You have finally decided that you want to write a book. You have determination, grit, and a laptop, but where do you start? If you plan carefully and then work through all of the steps that it takes to go from a blank page to thousands of written word, then you will be able to accomplish your goal!
1. Choose your topic
It should be something that you have a lot of knowledge about or that you can't stop talking about. You are going to be thinking and talking about this topic for several months, maybe even years, so don't choose a topic that you are going to be bored with in a few weeks.
2. Plan your book
The planning phase is important because it's the road map that guides you through the original idea from start to finish. When you have a framework, it helps you to work through the writing process, fleshing out the details so that you won't become bogged down later when you start writing your material. A solid plan will identify your target market, the reason you are writing the book, and the subject matter that you plan to cover.
3. Create an outline
This is an important phase of writing a book and will help you to reduce your writing time ten-fold. Using the outline you created in step two, you will divide each chapter into a conversation that you will have with one or two people. Next, you sit down with friends or colleagues and discuss each chapter. Identify what the important points are that you want to make in each chapter. How will you meet the emotional needs of your target market and address those in each chapter? Make notes as you move through the chapter or you won't be able to recall the discussion. You may also consider recording the conversations. Next, transcribe the conversation and create a detailed outline from that conversation. All of the main points that you want to cover in your chapter should be in that transcript.
4. Make a plan
Set goals for yourself to write a certain amount by a certain time. Set out hours that you will work on each day and stick to them. Let's say you plan to write for two hours on Monday, Wednesday and Friday and three hours on Saturday. Set out targets for your writing sessions and try to meet them. Word count goals can be difficult to reach, but make sure you reward yourself when you reach them by going out for a nice walk to stretch your legs.
5. Prepare your first draft
Now that you have created your outline and a plan with goals that you are determined to stick to, it's time to start fleshing out the details. Work through your itemized list and find out if you will need any more data or information before you start writing. If you need to make certain points or set out some facts, you may need to do some research into that area so that your writing is accurate. Once you have located the information that you need, it can simply be inserted into the correct place contained in the outline. As you work through your outline, you will naturally encounter things that you would like to change, remove, add, or move around. You are free to do this, it's your book and organization and rearrangement will only serve to make your draft better.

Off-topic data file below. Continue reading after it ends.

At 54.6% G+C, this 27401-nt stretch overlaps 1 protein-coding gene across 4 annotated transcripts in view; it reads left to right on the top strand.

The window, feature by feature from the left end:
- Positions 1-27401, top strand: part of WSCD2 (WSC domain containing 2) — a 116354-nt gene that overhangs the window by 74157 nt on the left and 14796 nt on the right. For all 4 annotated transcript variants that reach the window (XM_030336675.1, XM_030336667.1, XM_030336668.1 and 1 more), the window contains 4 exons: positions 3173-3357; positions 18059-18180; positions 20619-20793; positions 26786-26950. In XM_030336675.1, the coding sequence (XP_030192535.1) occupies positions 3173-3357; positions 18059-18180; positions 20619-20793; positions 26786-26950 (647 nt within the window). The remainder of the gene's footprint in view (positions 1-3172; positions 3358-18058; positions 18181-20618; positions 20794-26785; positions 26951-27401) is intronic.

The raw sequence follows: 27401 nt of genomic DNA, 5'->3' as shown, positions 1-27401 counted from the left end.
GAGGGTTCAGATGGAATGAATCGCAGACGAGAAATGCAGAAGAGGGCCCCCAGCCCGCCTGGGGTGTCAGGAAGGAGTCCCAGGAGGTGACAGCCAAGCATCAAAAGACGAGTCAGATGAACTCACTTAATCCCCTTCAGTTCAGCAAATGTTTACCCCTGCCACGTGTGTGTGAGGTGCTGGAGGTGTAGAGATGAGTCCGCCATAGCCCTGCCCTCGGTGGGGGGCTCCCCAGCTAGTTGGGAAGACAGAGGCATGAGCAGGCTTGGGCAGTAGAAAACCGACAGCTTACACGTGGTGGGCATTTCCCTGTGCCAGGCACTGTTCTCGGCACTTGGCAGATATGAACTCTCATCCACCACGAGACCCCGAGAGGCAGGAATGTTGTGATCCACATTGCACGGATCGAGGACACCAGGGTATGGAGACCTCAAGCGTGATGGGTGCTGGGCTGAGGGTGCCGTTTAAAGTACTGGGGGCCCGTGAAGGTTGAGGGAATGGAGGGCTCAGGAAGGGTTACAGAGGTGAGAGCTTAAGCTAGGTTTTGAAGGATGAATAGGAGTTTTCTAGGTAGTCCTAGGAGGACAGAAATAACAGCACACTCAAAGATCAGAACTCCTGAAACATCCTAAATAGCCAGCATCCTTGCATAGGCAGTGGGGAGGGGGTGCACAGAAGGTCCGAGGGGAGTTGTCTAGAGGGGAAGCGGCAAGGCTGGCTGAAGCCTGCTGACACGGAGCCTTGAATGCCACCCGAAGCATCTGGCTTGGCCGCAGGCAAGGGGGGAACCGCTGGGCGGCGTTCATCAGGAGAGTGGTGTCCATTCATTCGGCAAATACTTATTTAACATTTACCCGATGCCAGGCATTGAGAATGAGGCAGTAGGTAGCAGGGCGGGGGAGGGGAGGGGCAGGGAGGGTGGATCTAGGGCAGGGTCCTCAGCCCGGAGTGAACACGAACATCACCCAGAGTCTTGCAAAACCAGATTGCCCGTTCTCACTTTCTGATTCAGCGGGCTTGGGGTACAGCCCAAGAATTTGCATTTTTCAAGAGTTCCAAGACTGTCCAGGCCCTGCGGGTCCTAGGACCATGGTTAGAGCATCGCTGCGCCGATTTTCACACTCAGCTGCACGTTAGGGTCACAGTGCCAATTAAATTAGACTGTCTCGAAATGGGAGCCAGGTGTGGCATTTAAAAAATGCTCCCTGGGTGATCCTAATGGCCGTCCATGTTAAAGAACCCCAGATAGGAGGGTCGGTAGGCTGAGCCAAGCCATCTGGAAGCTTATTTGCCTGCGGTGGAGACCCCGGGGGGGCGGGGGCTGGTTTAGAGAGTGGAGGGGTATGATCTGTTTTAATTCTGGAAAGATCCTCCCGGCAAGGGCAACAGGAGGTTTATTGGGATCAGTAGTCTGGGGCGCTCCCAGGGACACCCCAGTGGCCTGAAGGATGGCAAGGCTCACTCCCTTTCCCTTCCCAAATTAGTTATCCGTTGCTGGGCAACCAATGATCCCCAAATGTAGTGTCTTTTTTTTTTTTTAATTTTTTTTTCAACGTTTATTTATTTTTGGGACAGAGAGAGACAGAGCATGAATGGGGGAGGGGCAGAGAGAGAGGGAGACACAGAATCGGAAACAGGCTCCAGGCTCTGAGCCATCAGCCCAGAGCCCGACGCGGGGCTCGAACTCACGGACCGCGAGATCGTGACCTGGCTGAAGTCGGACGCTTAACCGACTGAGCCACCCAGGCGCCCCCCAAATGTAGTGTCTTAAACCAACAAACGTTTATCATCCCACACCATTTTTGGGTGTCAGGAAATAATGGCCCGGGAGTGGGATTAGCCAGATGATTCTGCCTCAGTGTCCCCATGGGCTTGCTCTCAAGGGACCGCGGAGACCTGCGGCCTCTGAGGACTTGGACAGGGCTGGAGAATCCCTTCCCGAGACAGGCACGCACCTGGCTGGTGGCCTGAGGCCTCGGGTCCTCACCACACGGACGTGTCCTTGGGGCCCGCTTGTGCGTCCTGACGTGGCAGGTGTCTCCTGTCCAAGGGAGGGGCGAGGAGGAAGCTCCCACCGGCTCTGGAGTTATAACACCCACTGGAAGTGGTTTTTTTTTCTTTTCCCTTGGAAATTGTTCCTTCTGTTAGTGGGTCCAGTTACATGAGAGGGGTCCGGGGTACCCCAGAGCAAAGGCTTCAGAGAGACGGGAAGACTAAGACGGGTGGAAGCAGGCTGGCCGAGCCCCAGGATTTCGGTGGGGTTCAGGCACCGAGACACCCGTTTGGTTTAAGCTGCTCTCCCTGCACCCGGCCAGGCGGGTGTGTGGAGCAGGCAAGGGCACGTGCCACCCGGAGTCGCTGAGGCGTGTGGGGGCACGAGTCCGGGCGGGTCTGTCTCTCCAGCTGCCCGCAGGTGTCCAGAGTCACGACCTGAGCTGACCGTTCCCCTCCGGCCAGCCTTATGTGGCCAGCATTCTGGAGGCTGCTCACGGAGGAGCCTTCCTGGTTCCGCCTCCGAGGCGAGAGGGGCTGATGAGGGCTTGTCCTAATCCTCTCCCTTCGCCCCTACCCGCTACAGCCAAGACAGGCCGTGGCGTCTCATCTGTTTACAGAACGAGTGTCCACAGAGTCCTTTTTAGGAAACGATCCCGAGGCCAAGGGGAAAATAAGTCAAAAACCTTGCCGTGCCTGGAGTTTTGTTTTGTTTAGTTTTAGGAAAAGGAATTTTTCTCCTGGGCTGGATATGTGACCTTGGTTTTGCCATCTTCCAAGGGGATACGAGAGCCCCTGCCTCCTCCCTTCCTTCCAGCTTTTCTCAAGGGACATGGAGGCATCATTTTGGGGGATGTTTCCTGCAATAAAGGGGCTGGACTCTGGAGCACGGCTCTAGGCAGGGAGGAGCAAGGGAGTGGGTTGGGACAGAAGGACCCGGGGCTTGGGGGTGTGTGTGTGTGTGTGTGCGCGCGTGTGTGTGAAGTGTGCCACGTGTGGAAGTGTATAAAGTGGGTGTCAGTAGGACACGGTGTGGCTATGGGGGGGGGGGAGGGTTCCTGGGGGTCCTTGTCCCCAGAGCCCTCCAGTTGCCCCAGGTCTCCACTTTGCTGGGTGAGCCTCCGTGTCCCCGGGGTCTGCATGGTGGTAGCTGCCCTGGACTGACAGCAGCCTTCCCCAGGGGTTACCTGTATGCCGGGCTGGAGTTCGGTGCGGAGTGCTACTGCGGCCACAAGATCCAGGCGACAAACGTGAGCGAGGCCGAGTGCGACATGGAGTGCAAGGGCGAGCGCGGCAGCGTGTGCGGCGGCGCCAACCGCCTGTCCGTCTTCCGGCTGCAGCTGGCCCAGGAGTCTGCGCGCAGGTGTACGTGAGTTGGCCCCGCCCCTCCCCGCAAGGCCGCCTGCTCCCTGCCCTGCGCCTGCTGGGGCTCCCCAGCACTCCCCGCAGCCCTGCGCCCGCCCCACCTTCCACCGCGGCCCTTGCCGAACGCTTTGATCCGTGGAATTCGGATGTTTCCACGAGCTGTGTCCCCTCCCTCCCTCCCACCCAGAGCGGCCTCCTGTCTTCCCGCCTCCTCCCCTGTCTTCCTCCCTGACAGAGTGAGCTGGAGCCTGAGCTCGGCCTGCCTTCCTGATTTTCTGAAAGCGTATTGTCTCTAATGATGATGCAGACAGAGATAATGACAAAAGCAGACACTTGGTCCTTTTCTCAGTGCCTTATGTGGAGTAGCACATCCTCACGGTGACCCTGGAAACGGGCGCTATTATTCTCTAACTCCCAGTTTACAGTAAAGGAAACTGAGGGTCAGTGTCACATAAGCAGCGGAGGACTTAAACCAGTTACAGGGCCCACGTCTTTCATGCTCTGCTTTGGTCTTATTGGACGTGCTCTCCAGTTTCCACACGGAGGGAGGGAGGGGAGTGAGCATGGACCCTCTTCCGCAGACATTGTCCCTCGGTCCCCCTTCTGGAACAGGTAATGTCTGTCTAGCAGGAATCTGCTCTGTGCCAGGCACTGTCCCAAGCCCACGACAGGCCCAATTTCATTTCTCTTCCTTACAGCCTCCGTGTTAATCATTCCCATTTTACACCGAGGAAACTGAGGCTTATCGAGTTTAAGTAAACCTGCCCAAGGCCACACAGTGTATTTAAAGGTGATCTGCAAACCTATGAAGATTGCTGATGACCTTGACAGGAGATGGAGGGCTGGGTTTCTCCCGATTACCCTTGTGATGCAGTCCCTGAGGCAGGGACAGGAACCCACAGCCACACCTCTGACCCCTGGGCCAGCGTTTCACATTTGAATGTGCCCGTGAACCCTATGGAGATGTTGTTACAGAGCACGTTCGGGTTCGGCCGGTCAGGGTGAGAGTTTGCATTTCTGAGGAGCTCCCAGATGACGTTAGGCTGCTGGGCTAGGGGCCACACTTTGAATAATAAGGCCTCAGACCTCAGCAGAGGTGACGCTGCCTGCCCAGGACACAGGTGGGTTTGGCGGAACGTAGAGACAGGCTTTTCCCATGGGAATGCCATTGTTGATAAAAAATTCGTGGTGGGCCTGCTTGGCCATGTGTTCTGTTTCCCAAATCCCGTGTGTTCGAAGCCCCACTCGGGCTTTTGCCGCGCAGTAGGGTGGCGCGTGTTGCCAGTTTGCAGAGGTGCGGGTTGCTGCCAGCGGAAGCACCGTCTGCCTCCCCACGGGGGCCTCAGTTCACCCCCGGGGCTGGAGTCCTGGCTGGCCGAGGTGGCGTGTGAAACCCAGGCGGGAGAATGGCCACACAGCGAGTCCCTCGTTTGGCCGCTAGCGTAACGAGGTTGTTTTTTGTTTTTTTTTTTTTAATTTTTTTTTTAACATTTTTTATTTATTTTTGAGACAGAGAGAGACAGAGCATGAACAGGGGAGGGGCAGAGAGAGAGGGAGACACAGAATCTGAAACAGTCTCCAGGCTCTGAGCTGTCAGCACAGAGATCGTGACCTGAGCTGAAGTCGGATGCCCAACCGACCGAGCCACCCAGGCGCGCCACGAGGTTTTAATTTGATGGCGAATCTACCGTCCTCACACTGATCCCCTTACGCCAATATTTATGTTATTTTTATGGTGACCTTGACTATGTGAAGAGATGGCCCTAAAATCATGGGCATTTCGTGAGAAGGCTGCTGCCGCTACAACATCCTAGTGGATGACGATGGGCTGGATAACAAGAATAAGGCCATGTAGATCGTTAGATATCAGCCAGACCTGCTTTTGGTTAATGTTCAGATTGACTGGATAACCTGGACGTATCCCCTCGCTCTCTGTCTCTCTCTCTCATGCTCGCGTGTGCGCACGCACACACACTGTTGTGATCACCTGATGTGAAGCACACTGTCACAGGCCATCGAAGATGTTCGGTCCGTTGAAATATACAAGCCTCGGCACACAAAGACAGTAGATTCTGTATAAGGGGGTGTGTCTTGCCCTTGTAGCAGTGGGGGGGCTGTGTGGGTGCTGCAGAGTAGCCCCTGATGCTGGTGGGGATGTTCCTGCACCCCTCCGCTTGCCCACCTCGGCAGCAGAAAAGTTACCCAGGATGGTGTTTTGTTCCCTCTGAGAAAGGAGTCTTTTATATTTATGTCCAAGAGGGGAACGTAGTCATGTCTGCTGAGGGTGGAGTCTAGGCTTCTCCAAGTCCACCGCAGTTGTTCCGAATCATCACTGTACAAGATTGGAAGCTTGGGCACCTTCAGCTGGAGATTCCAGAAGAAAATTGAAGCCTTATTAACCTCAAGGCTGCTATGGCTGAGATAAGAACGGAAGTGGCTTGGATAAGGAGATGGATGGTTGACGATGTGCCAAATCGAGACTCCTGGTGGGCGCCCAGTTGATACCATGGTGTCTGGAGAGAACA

6. Write your first draft
Once you have your initial draft fleshed out, you can find a comfortable and quiet area and start going through your fleshed out and detailed outline. The material should all be fresh in your mind so you can work through every item you have listed in the outline without having to do any writing. Simply talk out loud into a recording device and get it down on tape. After you have done this, you can either have it transcribed or listen to it yourself and start typing it into a word processing program.
7. Edit your first draft
Now that you have completed the first draft of your book, it's time to read through the whole book from start to finish. You want to check for flow, consistency and clarity. Do you find the material interesting? You will know right away when you reach a point that needs to be edited further. As you read through your own material, be sure to make notes of changes that you think need to be made. Make the changes or have someone else make them and complete your second draft as quickly as you can.
8. Off to the editor
At this point, many people are ready to send their book to an editor for review and a final check. An editor's job is to review your material for flow, consistency and clarity (just as you did previously). Fresh and professional eyes can spot any glaring errors or omissions quickly and efficiently. If you can't afford a professional editor, have a friend who is good at editing have a look at your draft.
9. Final review
As painful as it might be to you, you are going to have to read your material yet again. This is the final time that you will need to read through the material, and at this point you are probably quite sick and tired of what you have written. This is extremely common, so don't worry, you are not alone. This is the time to make any necessary changes and finalize your work. The final review and editing phase does not take as long as the outline or drafting phases, but is a very important part of the process when you write a book.
Many platforms allow people to self-publish these days, so it's pretty easy to get your book published and out in front of your target market without too much expense. The roadblocks for publishing a book through commercial routes can be numerous and you may become discouraged quickly, so be prepared for this.